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Thread: Truck cab rear window trim

  1. #11
    JDNSW's Avatar
    JDNSW is offline RoverLord Silver Subscriber
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    Quote Originally Posted by S3ute View Post
    Hello again.

    Interesting question.

    Back around 1965 when the family moved on to the farm that we had near Muswellbrook, the main vehicle shed had three bays with a dirt floor. Needless to say working on anything, and especially underneath something, was less than pleasant other than keeping out of the rain - poor lighting, lying in the dirt and the ever present grief of dropping some small or greasy part.

    Anyway, my late Dad got the floor concreted and, after some suggestions from me, the lights and power availability considerably enhanced. Excellent. However, the undersides of any concrete slab in that neck of the woods would sooner or later acquire a healthy population of rabbits or a population of healthy eastern brown snakes. Big buggers too. So, my recurring nightmare was to be lying under a vehicle and reaching sideways for a spanner or some dropped part and see a viper sliding past on its way in or out of its' new abode.

    To be honest, that didn't happen often, but the beasties were thereabouts. Luckily, in my present neck of the woods the main serpents are carpet snakes and they seem to prefer my neighbours' homes. Perhaps they can smell disapproval with their acute senses.

    Cheers,

    Neil

    There's a *@#!! wombat under my shed!
    John

    JDNSW
    1986 110 County 3.9 diesel
    1970 2a 109 2.25 petrol

  2. #12
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    Quote Originally Posted by JDNSW View Post
    There's a *@#!! wombat under my shed!
    Hello again.

    Feed it some roots and it might leave....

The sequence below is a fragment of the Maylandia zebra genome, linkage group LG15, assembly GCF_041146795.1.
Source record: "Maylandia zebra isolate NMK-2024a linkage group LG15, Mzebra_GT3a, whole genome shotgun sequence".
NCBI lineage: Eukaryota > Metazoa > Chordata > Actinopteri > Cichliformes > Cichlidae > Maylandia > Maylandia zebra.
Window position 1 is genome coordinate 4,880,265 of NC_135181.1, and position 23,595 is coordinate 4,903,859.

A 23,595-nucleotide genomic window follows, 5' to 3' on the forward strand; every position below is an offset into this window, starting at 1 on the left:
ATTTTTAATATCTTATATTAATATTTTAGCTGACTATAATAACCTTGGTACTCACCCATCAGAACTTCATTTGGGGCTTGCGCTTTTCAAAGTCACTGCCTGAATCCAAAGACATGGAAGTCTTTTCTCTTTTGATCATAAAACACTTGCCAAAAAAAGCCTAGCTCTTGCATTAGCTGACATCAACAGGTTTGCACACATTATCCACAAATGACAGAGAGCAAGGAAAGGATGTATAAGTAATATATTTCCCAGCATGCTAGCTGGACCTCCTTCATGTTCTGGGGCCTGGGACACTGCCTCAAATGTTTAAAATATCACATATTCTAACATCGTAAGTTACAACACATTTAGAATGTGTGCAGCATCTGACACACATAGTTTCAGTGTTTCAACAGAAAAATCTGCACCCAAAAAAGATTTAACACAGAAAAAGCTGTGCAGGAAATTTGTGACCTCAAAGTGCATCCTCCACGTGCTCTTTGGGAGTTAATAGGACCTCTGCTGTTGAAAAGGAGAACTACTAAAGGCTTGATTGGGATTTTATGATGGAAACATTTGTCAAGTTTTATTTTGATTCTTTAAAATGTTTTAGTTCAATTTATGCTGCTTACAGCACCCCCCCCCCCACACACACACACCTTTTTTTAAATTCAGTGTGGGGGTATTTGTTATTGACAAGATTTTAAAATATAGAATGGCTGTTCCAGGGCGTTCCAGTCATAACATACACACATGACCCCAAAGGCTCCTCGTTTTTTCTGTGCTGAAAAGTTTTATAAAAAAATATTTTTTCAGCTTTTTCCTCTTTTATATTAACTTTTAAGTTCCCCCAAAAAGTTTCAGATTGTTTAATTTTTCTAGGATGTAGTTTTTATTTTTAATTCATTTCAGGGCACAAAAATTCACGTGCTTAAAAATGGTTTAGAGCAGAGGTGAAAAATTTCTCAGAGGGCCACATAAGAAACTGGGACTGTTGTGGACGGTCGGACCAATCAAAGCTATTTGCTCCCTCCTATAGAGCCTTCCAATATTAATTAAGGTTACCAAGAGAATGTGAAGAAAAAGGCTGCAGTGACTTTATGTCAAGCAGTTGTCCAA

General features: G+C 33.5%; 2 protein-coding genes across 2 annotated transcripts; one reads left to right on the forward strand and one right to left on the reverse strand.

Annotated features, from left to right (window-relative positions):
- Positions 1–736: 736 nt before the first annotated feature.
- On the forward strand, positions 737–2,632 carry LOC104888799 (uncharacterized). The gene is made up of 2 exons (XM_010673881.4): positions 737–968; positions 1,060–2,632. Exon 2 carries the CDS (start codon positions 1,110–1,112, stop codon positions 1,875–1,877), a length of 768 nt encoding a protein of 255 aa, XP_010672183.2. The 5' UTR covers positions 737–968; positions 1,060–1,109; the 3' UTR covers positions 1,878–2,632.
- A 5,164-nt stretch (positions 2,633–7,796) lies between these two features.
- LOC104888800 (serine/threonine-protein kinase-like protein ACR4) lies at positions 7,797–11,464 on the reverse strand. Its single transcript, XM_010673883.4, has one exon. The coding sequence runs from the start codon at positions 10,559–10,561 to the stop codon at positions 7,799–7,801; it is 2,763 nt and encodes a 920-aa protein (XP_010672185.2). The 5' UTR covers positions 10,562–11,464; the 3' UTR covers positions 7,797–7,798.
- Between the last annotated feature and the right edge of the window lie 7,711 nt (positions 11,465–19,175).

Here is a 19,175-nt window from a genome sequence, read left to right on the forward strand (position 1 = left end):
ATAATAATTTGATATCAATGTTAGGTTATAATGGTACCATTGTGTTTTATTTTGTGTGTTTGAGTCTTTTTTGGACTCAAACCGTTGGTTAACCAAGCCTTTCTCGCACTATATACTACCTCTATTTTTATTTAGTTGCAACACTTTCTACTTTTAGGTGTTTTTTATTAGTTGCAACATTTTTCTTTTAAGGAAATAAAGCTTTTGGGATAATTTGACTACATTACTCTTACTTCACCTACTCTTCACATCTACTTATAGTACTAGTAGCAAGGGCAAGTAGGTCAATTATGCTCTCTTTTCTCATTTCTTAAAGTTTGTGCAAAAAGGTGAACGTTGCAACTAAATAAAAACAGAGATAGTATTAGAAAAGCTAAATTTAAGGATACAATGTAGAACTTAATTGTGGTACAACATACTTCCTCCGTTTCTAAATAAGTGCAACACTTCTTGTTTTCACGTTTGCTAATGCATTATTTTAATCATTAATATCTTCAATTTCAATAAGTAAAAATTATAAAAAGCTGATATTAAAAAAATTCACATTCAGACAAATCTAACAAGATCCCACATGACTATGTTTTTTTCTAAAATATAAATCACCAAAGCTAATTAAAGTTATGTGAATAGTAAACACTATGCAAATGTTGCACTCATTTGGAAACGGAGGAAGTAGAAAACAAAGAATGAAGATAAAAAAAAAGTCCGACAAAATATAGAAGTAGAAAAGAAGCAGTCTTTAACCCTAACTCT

Thatís the theory.

    Cheers,

    Neil
    1975 S3 88" - Ratel

  3. #13
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    Neil, you are getting confused with a Lodger who eats roots & leaves.

  4. #14
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    Quote Originally Posted by 4bee View Post
    Neil, you are getting confused with a Lodger who eats roots & leaves.
    Wombats too.

    Maybe even ones lodging under a shed?

    Cheers,

    Neil
    1975 S3 88" - Ratel

  5. #15
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    Quote Originally Posted by 4bee View Post
    Neil, you are getting confused with a Lodger who eats roots & leaves.
    Incidentally, was that meant to be Badger?

    I thought most lodgers would be wanting a full English breakfast regardless of how well they got on with the landlady.

    Cheers,

    Neil
    1975 S3 88" - Ratel

  6. #16
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    Depends if they go to Jenny Craig or not.

    Nooooo, deffo Lodger.

  7. #17
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    Fair enough.

    Must be an English thing......

    Cheers,

    Neil
    1975 S3 88" - Ratel

  8. #18
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    Local sources for bailey channel

    Hello again from Brisbane - on a coldish, wet, lockdown day........

    Just resurrecting this older thread rather than start a new one as it relates to the same area of the truck that was the focus then.

    At that time I replaced the more than worn out bailey channel in both the side and cab rear windows with new parts sourced from the UK. These had sat in the delivery tube for a couple of years before I attacked the job and, to be honest, had either deteriorated badly in storage or were crap to start with. The main problem was that the steel U channel had started to rust and the rubber backing was beginning to peel away - the inner felts were just OK, but I also had to shorten a couple of sections which left the ends in poor condition. Anyway, I went ahead and fitted them and they seemed to be OK.

    Several years later I have decided to get the truck professionally repainted and have just gone through the process of stripping the door tops and roof back and pulling the channels back out. The channels are no better or worse than when I replaced them but I'm inclined to toss them and start afresh with new material.

    My question is - what is the best locally available option for replacing the window channels in both the door tops and rear cab? I'm looking for something that is more durable and less prone to breaking down than the steel/rubber/felt arrangement that I was offered last time around. I have heard some suggestions of possibly using the stuff for caravans and/or boats but have no experience with that.

    Any suggestions?

    Cheers,

    Neil
    1975 S3 88" - Ratel

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